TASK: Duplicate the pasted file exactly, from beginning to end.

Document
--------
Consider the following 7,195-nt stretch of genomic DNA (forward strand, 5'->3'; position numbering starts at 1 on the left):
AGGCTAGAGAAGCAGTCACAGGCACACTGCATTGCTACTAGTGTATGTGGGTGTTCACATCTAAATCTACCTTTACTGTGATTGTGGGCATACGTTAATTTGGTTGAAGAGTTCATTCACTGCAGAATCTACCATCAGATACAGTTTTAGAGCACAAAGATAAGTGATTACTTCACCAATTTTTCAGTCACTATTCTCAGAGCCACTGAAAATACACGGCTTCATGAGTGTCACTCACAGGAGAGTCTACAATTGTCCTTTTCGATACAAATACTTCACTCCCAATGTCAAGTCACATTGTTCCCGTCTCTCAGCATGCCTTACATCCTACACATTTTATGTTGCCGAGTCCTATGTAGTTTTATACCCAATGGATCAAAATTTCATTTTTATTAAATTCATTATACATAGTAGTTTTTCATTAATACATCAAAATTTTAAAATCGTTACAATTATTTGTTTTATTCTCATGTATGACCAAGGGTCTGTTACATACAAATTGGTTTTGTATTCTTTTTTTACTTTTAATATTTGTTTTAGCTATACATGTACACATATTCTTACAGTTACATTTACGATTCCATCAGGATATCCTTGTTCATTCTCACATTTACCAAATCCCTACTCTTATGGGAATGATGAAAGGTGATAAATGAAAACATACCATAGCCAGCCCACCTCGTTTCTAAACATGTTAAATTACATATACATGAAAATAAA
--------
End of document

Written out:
Consider the following 7,195-nt stretch of genomic DNA (forward strand, 5'->3'; position numbering starts at 1 on the left):
AGGCTAGAGAAGCAGTCACAGGCACACTGCATTGCTACTAGTGTATGTGGGTGTTCACATCTAAATCTACCTTTACTGTGATTGTGGGCATACGTTAATTTGGTTGAAGAGTTCATTCACTGCAGAATCTACCATCAGATACAGTTTTAGAGCACAAAGATAAGTGATTACTTCACCAATTTTTCAGTCACTATTCTCAGAGCCACTGAAAATACACGGCTTCATGAGTGTCACTCACAGGAGAGTCTACAATTGTCCTTTTCGATACAAATACTTCACTCCCAATGTCAAGTCACATTGTTCCCGTCTCTCAGCATGCCTTACATCCTACACATTTTATGTTGCCGAGTCCTATGTAGTTTTATACCCAATGGATCAAAATTTCATTTTTATTAAATTCATTATACATAGTAGTTTTTCATTAATACATCAAAATTTTAAAATCGTTACAATTATTTGTTTTATTCTCATGTATGACCAAGGGTCTGTTACATACAAATTGGTTTTGTATTCTTTTTTTACTTTTAATATTTGTTTTAGCTATACATGTACACATATTCTTACAGTTACATTTACGATTCCATCAGGATATCCTTGTTCATTCTCACATTTACCAAATCCCTACTCTTATGGGAATGATGAAAGGTGATAAATGAAAACATACCATAGCCAGCCCACCTCGTTTCTAAACATGTTAAATTACATATACATGAAAATAAA